She has helped her parents complete income tax forms, championed her sister's quest to enter a school magnet program even without a transcript from her Chinese school, and called for answers to questions about the monthly bills. In ninth grade, she completed immigration paperwork for other relatives, which meant attending a lot of free consultations with lawyers, and eventually having to hire a Chinese lawyer stateside. She has wended her way through the college testing and application processes and is now waiting to hear from her dream school, which she did not want to share until she heard something official. (She did say it is out of state.)

So founding a nonprofit was a challenge she tackled head on.

"I have developed a thick skin," Meng Fei said. "Having these two parts of my life have significantly shaped who I am today. I strongly believe that Pandeagle can bridge the gap between the American culture and other cultures."

Contact Shannan D. Powell at [email protected]

Comments
Rays journal: Could Sergio Romo be looking at pitching 3 straight games?

Rays journal: Could Sergio Romo be looking at pitching 3 straight games?

ST. PETERSBURG — The Rays' pitching rotation for the weekend series against the Orioles could have a familiar look: Romo, Romo, Romo.Manager Kevin Cash said using veteran right-handed reliever Sergio Romo as the "opener" in all three upcoming g...
Updated: 1 hour ago
Rookie’s error in 9th helps doom Rays against Red Sox

Rookie’s error in 9th helps doom Rays against Red Sox

ST. PETERSBURG — Willy Adames was so excited to be in the big leagues, even if was for just a three-day cameo callup. So thrilled to make a smashing debut with a homer on Tuesday. So proud to have his parents and sister fly in from the Dom...
Updated: 1 hour ago
‘This looks bleak.’ Game 7 loss short circuits Lightning fans

‘This looks bleak.’ Game 7 loss short circuits Lightning fans

TAMPA — Nick Genovese was anxious.The 21-year-old from Land O’Lakes had come to Thunder Alley outside Amalie Arena hoping to see the Tampa Bay Lightning triumph over the Washington Capitals in Wednesday night’s Eastern Conference winner-take-all Game...
Updated: 1 hour ago
Lightning’s season ends one win short of Stanley Cup final with 4-0 loss to Capitals

Lightning’s season ends one win short of Stanley Cup final with 4-0 loss to Capitals

TAMPA — The Lightning's dream season ended late Wednesday with the final horn, or, if you prefer, early in the second period of Game 5, when it scored its last goal of the Eastern Conference final.How about that? The team with the most regular-...
Updated: 1 hour ago
Lightning-Capitals: Tampa Bay had its chances. Here are the best ones

Lightning-Capitals: Tampa Bay had its chances. Here are the best ones

TAMPA — Yanni Gourde said he will have to see a replay to know just how it got away, but even in a lopsided 4-0 loss like Wednesday night, he'll remember the puck in front of an empty net, and the missed opportunity that encapsulated a frustrat...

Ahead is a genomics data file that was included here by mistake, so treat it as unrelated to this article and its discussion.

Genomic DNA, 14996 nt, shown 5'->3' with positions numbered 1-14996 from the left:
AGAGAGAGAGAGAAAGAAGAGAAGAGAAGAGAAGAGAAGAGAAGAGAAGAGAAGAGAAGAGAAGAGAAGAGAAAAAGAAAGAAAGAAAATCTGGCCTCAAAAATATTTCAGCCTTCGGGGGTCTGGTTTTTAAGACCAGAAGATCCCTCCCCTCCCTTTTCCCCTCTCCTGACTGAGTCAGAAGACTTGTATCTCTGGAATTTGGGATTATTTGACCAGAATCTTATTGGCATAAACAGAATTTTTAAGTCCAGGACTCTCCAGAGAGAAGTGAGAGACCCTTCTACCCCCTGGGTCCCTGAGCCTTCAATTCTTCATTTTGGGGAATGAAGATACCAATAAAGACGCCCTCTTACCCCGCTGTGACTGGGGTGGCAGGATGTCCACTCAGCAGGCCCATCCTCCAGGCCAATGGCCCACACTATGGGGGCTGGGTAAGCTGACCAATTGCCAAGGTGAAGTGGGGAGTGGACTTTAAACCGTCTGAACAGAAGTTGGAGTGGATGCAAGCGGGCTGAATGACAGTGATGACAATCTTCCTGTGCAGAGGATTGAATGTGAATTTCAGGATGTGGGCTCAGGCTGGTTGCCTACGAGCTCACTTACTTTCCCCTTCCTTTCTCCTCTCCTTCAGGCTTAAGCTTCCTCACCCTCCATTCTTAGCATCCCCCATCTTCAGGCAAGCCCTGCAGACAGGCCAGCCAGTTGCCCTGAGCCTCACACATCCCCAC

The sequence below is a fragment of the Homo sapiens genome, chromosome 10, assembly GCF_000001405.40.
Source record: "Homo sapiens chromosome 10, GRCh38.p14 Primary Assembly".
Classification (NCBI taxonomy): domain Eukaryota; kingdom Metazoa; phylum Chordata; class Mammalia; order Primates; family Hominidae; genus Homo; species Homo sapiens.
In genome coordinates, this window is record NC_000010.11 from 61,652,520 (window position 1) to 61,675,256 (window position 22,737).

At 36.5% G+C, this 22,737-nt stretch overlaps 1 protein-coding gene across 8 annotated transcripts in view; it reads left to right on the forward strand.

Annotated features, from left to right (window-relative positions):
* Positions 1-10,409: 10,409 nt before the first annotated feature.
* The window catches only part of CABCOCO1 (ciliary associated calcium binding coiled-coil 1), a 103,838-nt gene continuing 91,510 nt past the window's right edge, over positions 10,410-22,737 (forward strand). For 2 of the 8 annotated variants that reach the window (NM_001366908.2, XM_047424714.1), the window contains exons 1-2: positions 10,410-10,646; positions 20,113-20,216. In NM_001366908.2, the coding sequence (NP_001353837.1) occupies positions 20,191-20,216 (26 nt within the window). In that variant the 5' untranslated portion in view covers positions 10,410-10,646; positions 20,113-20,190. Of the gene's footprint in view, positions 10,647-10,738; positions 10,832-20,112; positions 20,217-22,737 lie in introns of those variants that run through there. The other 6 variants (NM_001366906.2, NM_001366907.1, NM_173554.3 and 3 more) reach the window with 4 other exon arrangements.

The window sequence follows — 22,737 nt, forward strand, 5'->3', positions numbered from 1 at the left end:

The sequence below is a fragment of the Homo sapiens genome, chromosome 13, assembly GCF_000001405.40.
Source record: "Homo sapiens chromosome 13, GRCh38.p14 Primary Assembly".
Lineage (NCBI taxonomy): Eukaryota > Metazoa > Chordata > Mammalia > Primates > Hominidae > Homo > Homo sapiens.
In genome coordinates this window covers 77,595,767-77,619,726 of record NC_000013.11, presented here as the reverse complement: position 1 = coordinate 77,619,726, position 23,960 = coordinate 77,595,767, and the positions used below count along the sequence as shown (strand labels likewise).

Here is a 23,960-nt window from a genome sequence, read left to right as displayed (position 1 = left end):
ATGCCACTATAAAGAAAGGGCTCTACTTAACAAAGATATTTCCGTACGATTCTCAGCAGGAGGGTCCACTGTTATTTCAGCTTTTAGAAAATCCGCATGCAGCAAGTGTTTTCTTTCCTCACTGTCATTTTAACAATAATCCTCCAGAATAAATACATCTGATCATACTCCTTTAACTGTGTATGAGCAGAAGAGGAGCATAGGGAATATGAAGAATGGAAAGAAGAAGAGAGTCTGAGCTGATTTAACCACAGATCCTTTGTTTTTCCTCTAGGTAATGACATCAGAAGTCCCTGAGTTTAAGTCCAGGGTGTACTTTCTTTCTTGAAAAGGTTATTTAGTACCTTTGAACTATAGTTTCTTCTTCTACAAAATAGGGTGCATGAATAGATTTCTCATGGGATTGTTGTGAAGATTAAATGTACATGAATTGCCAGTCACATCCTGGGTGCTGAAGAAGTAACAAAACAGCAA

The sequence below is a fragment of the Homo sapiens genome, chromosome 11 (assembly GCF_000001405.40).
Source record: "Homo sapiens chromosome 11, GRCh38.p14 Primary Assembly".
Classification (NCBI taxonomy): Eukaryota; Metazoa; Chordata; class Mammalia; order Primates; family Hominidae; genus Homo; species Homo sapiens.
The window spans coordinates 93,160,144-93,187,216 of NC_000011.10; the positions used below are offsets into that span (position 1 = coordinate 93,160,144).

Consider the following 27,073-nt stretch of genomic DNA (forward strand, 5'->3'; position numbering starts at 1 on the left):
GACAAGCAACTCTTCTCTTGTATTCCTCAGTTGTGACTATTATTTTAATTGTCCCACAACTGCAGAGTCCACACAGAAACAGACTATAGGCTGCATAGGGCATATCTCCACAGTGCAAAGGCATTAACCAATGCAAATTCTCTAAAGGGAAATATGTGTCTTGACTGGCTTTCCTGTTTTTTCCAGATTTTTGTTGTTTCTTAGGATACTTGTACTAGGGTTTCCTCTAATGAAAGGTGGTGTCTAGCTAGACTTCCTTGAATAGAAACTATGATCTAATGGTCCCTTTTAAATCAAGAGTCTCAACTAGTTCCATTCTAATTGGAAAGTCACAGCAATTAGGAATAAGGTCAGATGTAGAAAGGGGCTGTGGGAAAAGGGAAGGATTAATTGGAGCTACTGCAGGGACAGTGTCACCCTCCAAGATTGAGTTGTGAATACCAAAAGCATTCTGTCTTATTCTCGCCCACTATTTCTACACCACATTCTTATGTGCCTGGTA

Updated: 1 hour ago
Marc Topkin’s takeaways from Wednesday’s Rays-Red Sox game

Marc Topkin’s takeaways from Wednesday’s Rays-Red Sox game

In a way, the timing of RHP Jake Faria's oblique injury seemed manageable in that RHP Nathan Eovaldi is close to coming off the disabled list and can step in. But on the other hand, the Rays finally could have four regular starters. Imagine that.Ther...
Updated: 1 hour ago
Lightning-Capitals: A hurt that could last forever

Lightning-Capitals: A hurt that could last forever

TAMPA — This one stings. And it will ache for a long time. Maybe forever in these parts.Another chance for a Stanley Cup. Another disappointment. As the Lightning skated off the ice after losing Wednesday night's Game 7 of the Eastern Conferenc...
Updated: 1 hour ago

Woman hit, killed while crossing road in Tampa

TAMPA — A pedestrian was struck and killed by a vehicle while crossing N 40th Street near E Hanlon Street on Wednesday night, according to Tampa police.The crash took place just before 8 p.m. The driver was heading north on 40th Street before strikin...
Updated: 1 hour ago
Son tells NC police he found dog leash around neck of strangled Hillsborough developer Bill Bishop

Son tells NC police he found dog leash around neck of strangled Hillsborough developer Bill Bishop

After a prominent Hillsborough County developer died last month in North Carolina, word spread it was a heart attack that claimed his life.But records from that state show the death of William "Bill" Bishop was much more complicated.His 16-year-old s...
Updated: 1 hour ago
Lightning-Capitals: Grading Tampa Bay’s 4-0 loss in Game 7

Lightning-Capitals: Grading Tampa Bay’s 4-0 loss in Game 7

TAMPA — Forget Vegas.The Lightning have left the building.No more season. No more watch parties. No more anything.There is no way around it. Jon Cooper's team couldn't finish, not in Game 7 at home, not in the Eastern Conference final...
Updated: 2 hours ago